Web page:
Perkins, a former chief economist at a Boston strategic-consulting firm, confesses he was an "economic hit man" for 10 years, helping U.S. intelligence agencies and multinationals cajole and blackmail foreign leaders into serving U.S. foreign policy and awarding lucrative contracts to American business.
“‘As far as I can determine there is only one solution [to the CEO’s demand to save more money]’, the HR representative wrote to her superiors. ‘That would be the death of all existing retirees.’”
It’s no secret that hundreds of companies have been slashing pensions and health coverage earned by millions of retirees. Employers blame an aging workforce, stock market losses, and spiraling costs- what they call “a perfect storm” of external forces that has forced them to take drastic measures.
But this so-called retirement crisis is no accident. Ellen E. Schultz, award-winning investigative reporter for the , reveals how large companies and the retirement industry-benefits consultants, insurance companies, and banks-have all played a huge and hidden role in the death spiral of American pensions and benefits.
A little over a decade ago, most companies had more than enough set aside to pay the benefits earned by two generations of workers, no matter how long they lived. But by exploiting loopholes, ambiguous regulations, and new accounting rules, companies essentially turned their pension plans into piggy banks, tax shelters, and profit centers.
Drawing on original analysis of company data, government filings, internal corporate documents, and confidential memos, Schultz uncovers decades of widespread deception during which employers have exaggerated their retiree burdens while lobbying for government handouts, secretly cutting pensions, tricking employees, and misleading shareholders. She reveals how companies:
Siphon billions of dollars from their pension plans to finance downsizings and sell the assets in merger deals
• Overstate the burden of rank-and-file retiree obligations to justify benefits cuts while simultaneously using the savings to inflate executive pay and pensions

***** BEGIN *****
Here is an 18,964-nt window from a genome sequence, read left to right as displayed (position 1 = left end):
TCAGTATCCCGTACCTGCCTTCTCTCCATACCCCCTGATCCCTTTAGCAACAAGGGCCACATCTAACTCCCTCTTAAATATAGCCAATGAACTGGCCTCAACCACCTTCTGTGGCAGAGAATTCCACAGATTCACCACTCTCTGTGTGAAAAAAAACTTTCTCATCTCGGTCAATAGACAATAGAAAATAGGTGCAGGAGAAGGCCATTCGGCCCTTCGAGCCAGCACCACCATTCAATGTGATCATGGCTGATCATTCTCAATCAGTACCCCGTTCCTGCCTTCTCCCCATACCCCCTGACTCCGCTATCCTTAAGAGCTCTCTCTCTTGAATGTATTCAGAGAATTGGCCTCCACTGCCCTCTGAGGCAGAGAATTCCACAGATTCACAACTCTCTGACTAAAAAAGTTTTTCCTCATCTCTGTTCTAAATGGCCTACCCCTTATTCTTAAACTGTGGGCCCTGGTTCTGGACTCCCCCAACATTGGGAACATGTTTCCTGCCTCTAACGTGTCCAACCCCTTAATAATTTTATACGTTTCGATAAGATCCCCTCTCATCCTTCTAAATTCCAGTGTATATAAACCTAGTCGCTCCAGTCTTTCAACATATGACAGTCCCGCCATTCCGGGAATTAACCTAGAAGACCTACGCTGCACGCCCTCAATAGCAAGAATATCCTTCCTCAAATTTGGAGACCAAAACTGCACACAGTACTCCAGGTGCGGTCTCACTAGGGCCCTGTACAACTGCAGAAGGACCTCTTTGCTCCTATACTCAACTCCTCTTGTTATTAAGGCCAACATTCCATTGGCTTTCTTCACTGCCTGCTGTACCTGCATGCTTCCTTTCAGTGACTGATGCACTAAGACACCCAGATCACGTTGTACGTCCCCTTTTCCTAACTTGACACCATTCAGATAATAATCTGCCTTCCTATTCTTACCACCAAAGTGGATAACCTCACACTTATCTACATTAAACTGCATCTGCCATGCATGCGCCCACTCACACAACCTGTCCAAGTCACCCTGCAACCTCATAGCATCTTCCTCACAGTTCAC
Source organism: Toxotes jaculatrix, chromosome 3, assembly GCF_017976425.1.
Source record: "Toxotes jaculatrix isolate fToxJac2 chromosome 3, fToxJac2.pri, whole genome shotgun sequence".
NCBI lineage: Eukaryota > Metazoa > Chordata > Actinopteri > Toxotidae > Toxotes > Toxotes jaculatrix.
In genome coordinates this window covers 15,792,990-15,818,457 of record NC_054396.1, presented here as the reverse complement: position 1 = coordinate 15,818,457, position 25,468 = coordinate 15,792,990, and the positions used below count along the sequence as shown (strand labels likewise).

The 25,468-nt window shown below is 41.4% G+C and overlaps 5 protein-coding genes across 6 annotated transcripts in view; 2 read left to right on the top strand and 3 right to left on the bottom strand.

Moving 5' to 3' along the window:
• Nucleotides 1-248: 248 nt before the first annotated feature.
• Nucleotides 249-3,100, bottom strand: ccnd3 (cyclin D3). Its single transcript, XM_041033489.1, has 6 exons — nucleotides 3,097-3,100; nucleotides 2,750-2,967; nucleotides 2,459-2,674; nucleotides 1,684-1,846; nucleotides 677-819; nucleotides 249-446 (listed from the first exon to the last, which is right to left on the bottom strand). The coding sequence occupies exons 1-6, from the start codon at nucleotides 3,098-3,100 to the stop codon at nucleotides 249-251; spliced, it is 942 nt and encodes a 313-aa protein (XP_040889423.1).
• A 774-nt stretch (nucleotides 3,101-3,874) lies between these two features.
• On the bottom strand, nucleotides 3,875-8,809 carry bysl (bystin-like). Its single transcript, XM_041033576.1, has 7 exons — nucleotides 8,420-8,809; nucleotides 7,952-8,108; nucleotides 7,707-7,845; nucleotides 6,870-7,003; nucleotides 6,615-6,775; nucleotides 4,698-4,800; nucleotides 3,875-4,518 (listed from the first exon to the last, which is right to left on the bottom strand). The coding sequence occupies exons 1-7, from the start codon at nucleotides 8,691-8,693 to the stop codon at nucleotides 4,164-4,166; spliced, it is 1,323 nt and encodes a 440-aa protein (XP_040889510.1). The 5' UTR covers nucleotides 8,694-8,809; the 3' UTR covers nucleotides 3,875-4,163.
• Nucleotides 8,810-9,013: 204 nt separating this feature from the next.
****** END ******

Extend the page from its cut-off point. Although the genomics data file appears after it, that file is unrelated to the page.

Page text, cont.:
• Hide their growing executive pension liabilities, which at some companies now exceed the liabilities for the regular pension plans
• Purchase billions of dollars of life insurance on workers and use the policies as informal executive pension funds. When the insured workers and retirees die, the company collects tax-free death benefits
• Preemptively sue retirees after cutting retiree health benefits and use other legal strategies to erode their legal protections.
Though the focus is on large companies—which drive the legislative agenda-the same games are being played at smaller companies, non-profits, public pensions plans and retirement systems overseas. Nor is this a partisan issue: employees of all political persuasions and income levels-from managers to miners, pro-football players to pilots-have been slammed.
Ha-Joon Chang is a heterodox economist and institutional economist specializing in development economics. Currently a Reader in the Political Economy of Development at the University of Cambridge, Chang is the author of several widely-discussed policy books, most notably Kicking Away the Ladder: Development Strategy in Historical Perspective Chang was ranked by Prospect Magazine as one of the top 20 World Thinkers in 2013.